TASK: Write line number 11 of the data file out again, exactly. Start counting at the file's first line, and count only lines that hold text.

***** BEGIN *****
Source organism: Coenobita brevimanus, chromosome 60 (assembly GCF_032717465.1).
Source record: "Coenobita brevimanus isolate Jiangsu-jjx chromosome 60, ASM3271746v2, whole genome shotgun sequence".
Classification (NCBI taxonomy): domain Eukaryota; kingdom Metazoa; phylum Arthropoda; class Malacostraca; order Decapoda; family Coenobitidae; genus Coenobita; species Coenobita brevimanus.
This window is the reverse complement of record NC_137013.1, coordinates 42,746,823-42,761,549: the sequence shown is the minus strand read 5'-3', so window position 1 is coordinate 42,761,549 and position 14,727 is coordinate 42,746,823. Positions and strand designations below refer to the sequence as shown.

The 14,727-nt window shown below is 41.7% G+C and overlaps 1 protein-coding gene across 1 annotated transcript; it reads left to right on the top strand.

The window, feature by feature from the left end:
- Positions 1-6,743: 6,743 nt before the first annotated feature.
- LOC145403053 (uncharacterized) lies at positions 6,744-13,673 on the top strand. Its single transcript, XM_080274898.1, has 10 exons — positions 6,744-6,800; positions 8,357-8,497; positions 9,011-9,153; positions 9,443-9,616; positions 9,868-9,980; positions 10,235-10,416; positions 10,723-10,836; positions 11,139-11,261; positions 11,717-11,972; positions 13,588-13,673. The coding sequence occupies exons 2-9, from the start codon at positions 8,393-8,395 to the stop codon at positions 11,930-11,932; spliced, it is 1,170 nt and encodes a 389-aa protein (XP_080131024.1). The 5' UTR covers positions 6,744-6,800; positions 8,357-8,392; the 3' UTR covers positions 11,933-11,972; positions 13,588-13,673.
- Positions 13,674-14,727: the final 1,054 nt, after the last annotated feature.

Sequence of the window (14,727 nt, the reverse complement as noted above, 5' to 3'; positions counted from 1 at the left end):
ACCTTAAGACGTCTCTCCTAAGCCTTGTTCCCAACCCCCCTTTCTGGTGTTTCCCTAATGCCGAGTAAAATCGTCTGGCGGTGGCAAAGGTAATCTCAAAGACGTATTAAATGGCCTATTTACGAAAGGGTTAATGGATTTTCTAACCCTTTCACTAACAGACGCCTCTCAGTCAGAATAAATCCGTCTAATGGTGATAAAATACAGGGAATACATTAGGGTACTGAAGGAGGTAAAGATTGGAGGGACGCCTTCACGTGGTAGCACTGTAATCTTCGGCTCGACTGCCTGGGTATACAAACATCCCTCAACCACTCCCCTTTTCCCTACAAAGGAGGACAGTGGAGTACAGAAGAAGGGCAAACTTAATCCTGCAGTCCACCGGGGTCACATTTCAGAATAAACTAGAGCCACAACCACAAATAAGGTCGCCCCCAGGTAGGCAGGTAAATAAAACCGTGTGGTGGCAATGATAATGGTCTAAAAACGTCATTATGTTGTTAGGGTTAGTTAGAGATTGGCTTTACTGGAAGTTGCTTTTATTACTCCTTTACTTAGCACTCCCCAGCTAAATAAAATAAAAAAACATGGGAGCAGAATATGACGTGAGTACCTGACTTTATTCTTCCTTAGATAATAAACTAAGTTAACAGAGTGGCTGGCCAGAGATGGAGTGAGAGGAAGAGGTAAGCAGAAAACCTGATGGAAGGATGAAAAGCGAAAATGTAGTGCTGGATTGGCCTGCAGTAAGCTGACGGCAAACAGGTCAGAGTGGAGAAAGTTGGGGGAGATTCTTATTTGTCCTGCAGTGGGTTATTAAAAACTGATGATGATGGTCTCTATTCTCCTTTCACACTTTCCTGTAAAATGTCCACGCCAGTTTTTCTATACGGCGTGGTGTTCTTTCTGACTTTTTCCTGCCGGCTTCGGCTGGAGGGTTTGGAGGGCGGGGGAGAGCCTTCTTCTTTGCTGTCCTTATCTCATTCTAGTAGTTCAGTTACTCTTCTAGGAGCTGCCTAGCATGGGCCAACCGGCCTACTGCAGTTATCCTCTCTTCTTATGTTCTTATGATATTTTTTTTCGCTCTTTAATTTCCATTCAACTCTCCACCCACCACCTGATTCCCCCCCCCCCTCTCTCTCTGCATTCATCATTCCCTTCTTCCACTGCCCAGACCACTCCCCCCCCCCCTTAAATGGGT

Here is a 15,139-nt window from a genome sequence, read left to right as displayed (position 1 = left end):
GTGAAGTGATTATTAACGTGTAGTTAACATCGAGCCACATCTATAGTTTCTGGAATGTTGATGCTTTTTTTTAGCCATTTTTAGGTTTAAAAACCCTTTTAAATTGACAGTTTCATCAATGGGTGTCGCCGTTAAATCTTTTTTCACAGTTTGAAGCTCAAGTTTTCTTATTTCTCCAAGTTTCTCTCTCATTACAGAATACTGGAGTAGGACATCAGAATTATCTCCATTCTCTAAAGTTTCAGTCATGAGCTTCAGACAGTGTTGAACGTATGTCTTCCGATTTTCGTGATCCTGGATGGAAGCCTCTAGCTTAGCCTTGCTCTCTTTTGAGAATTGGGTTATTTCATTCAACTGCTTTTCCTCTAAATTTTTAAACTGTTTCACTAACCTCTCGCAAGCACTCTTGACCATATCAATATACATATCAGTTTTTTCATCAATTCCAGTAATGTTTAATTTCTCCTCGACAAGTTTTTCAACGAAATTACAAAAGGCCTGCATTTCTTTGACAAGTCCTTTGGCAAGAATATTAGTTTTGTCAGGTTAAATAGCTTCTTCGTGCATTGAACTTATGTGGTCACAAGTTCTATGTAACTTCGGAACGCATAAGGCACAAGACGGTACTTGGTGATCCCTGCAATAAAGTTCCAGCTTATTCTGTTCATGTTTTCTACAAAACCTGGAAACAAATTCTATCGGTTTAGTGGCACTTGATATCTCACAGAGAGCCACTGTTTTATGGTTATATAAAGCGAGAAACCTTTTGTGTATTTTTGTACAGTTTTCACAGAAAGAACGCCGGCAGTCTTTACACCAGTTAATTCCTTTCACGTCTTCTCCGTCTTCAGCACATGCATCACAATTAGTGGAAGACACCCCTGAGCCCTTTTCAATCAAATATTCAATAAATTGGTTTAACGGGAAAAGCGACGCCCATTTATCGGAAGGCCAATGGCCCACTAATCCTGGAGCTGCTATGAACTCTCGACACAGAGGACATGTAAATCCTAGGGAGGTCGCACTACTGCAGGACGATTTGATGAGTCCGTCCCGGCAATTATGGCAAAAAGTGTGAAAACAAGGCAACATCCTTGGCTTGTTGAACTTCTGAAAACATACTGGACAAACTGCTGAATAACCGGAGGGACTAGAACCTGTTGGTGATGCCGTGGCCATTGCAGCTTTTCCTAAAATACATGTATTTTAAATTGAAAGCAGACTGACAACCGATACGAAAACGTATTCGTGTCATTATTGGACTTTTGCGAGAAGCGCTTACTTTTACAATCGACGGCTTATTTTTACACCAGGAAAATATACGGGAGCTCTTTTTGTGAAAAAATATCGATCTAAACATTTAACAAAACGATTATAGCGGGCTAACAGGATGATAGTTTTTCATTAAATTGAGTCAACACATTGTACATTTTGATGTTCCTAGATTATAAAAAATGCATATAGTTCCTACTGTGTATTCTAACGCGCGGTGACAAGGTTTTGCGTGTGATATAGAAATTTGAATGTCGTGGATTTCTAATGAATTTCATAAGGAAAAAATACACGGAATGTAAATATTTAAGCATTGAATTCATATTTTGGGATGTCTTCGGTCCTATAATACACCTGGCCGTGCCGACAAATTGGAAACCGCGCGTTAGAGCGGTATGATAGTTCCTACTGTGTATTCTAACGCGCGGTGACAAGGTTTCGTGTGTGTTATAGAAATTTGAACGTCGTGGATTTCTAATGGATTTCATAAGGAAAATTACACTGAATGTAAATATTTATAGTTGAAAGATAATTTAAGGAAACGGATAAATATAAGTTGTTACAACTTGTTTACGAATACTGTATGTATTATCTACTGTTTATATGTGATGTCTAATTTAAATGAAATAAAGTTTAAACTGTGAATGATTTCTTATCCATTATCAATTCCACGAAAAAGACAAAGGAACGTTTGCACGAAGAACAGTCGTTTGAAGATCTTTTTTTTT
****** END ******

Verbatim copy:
ACCTTAAGACGTCTCTCCTAAGCCTTGTTCCCAACCCCCCTTTCTGGTGTTTCCCTAATGCCGAGTAAAATCGTCTGGCGGTGGCAAAGGTAATCTCAAAGACGTATTAAATGGCCTATTTACGAAAGGGTTAATGGATTTTCTAACCCTTTCACTAACAGACGCCTCTCAGTCAGAATAAATCCGTCTAATGGTGATAAAATACAGGGAATACATTAGGGTACTGAAGGAGGTAAAGATTGGAGGGACGCCTTCACGTGGTAGCACTGTAATCTTCGGCTCGACTGCCTGGGTATACAAACATCCCTCAACCACTCCCCTTTTCCCTACAAAGGAGGACAGTGGAGTACAGAAGAAGGGCAAACTTAATCCTGCAGTCCACCGGGGTCACATTTCAGAATAAACTAGAGCCACAACCACAAATAAGGTCGCCCCCAGGTAGGCAGGTAAATAAAACCGTGTGGTGGCAATGATAATGGTCTAAAAACGTCATTATGTTGTTAGGGTTAGTTAGAGATTGGCTTTACTGGAAGTTGCTTTTATTACTCCTTTACTTAGCACTCCCCAGCTAAATAAAATAAAAAAACATGGGAGCAGAATATGACGTGAGTACCTGACTTTATTCTTCCTTAGATAATAAACTAAGTTAACAGAGTGGCTGGCCAGAGATGGAGTGAGAGGAAGAGGTAAGCAGAAAACCTGATGGAAGGATGAAAAGCGAAAATGTAGTGCTGGATTGGCCTGCAGTAAGCTGACGGCAAACAGGTCAGAGTGGAGAAAGTTGGGGGAGATTCTTATTTGTCCTGCAGTGGGTTATTAAAAACTGATGATGATGGTCTCTATTCTCCTTTCACACTTTCCTGTAAAATGTCCACGCCAGTTTTTCTATACGGCGTGGTGTTCTTTCTGACTTTTTCCTGCCGGCTTCGGCTGGAGGGTTTGGAGGGCGGGGGAGAGCCTTCTTCTTTGCTGTCCTTATCTCATTCTAGTAGTTCAGTTACTCTTCTAGGAGCTGCCTAGCATGGGCCAACCGGCCTACTGCAGTTATCCTCTCTTCTTATGTTCTTATGATATTTTTTTTCGCTCTTTAATTTCCATTCAACTCTCCACCCACCACCTGATTCCCCCCCCCCCTCTCTCTCTGCATTCATCATTCCCTTCTTCCACTGCCCAGACCACTCCCCCCCCCCCTTAAATGGGT